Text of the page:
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In regard to Adam and Eve in the Garden of Eden, Genesis 3:7 states, “The eyes of them both were opened, and they knew that they were naked; and they sewed fig leaves together, and made themselves aprons.” Here the scriptural author skillfully uses two nuanced components that hint at sexual matters (and, by way of extension, procreation) with reference to fig leaves. The couple sewed these together to cover their nakedness; figs, which consist of an abundance of seeds, are suggestive of reproductive powers. So, too, the color green is sometimes associated with fertility, fruitfulness, and living things, speaking of both spiritual and physical things (see Job 15:32; Ps. 37:2; Jer. 11:16–17; Hosea 14:8; D&C 135:6).
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In the context of ancient and modern temples, names have a vital role—for both women and men.13 The most eminent name associated with temples, of course, is that of the Lord, but our own names are also exceptionally significant and powerful in the temple setting.
The Lord’s name: All temples are “built unto [His] name” (D&C 105:33); in fact, the Lord commands us to build temples to His name (see D&C 124:39). Joseph Smith’s Kirtland Temple dedicatory prayer refers to the Lord’s name multiple times (see D&C 109:2–3, 9, 22). After the temple dedication, the Lord declared, “For behold, I have accepted this house, and my name shall be here” (D&C 110:7). Regarding the Lord’s name and the holy temples, President Dallin H. Oaks explained, “The Old Testament contains scores of references to the name of the Lord in a context where it clearly means the authority of the Lord. Most of these references have to do with the temple. . . . The scriptures speak of the Lord’s putting His name in a temple because He gives authority for His name to be used in the sacred ordinances of that house.”14 Elder David A. Bednar spoke of temple ordinances and Jesus’s name: “Thus, in the ordinances of the holy temple we more completely and fully take upon us the name of Jesus Christ.”15
Jesus Christ’s new name: Jesus Christ, at His Second Coming, will have “a name written, that no man knew, but he himself” (Rev. 19:12).
The “new name”: Several scriptural passages refer to the significance of our names in the setting of the temple—this pertains equally to women and men. In a passage that has multiple temple themes, Revelation 2–3 twice uses the term “new name”: “To him that overcometh will I give to eat of the hidden manna, and will give him a white stone, and in the stone a new name written, which no man knoweth saving he that receiveth it” (Rev. 2:17); “Him that overcometh will I make a pillar in the temple of my God, and he shall go no more out: and I will write upon him the name of my God . . . and I will write upon him my new name” (Rev. 3:12). These passages in Revelation may be associated with another passage, in which the Lord revealed, “A white stone is given to each of those who come into the celestial kingdom, whereon is a new name written, which no man knoweth save he that receiveth it. The new name is the key word” (D&C 130:11).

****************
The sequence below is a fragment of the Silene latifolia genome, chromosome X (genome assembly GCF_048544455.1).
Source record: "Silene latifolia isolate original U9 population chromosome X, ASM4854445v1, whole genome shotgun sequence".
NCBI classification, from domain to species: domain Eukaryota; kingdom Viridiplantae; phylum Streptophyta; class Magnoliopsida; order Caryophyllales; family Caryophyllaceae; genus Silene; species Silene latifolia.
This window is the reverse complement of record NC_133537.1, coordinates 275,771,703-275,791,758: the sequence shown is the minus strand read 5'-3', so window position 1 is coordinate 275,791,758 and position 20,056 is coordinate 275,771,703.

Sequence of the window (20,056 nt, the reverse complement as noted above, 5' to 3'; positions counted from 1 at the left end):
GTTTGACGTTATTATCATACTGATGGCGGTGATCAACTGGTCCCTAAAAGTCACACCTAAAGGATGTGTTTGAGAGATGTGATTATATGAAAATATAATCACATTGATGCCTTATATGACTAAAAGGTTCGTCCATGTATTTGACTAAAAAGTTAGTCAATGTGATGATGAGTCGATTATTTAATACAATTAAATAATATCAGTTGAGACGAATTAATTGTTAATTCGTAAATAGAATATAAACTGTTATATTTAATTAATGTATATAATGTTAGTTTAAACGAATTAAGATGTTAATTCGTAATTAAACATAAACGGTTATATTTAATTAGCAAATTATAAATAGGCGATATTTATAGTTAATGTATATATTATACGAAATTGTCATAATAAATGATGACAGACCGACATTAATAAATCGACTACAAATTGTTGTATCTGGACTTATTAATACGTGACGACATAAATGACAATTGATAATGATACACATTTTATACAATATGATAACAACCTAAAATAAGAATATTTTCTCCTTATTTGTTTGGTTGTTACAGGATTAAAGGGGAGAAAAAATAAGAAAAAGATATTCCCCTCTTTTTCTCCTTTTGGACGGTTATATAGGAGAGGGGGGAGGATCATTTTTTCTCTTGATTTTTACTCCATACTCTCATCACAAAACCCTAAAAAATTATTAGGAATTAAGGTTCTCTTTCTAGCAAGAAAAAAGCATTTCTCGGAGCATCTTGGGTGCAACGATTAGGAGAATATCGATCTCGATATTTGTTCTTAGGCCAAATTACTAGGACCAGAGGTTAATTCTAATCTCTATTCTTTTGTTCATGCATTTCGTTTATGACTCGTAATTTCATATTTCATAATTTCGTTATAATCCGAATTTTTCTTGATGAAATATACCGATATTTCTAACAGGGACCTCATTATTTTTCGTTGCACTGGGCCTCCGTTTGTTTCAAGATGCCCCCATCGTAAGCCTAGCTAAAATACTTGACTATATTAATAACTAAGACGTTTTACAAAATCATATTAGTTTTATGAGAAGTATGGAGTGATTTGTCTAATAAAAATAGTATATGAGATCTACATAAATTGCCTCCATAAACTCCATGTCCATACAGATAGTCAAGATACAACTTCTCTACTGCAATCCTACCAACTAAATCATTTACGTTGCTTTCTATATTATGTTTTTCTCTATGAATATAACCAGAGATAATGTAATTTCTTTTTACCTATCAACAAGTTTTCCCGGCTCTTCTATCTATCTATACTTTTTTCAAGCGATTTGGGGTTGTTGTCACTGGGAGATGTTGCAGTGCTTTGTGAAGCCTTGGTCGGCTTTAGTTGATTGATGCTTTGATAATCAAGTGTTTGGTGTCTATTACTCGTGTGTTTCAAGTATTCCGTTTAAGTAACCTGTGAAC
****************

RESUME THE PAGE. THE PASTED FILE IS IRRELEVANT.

In Isaiah 56, the Lord refers to His temple via a variety of expressions (see vv. 1–7), then in verse 5 the Lord states that He will give temple worshippers a hand and a name: “I will give to them in my house [e.g., the temple] and within my walls a hand and a name” (translation by author).
Just as a change of vestments— from secular street clothes to sacred vestments—indicates a favorable change of status, a new name also denotes an elevation of stature for all participants in the temple ordinances—females and males.
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Lead image of the Suva Fiji Temple from Getty Images
- Nelson, “Personal Preparation for Temple Blessings,” 33; emphasis added.
- Nelson, “Personal Preparation for Temple Blessings,” 33. See also Hales, “Blessings of the Priesthood,” 32–34.
- Packer, The Holy Temple, 75.
- The linen breeches were “undergarments of plain linen.” Durham, Exodus, 385.
- Rooke, “Breeches of the Covenant: Gender, Garments and the Priesthood,” 32.
- The Hebrew and Aramaic Lexicon of the Old Testament, 1401. One may also review Welch and Foley, “Gammadia on Early Jewish and Christian Garments,” 253–58, who present evidence regarding an L-shaped symbol that has been found on early Jewish and Christian garments and other textiles.
- Asay, “The Temple Garment,” 20; see also Marshall, “Garments,” 2:534.
- Ezra Taft Benson, Gordon B. Hinckley, Thomas S. Monson, First Presidency Letter, October 10, 1988, cited in Asay, “The Temple Garment,” 22; emphasis in the original.
- Kimball, The Teachings of Spencer W. Kimball, 539. Many other Church authorities have spoken regarding the protection of the temple garment. See for example, Hales, “Blessings of the Priesthood,” 32.
- Asay, “The Temple Garment,” 20–21; emphasis in the original. See also Marshall,
- “Garments,” 2:534. Haran, Temples and Temple-Service in Ancient Israel, 166.
- Haran, Temples and Temple-Service in Ancient Israel, 167.
- For names in the temple setting, see Porter and Ricks, “Names in Antiquity: Old, New, and Hidden,” 501–22.
- Oaks, “Taking upon Us the Name of Jesus Christ,” 81.
- Bednar, “Honorably Hold a Name and Standing,” 98.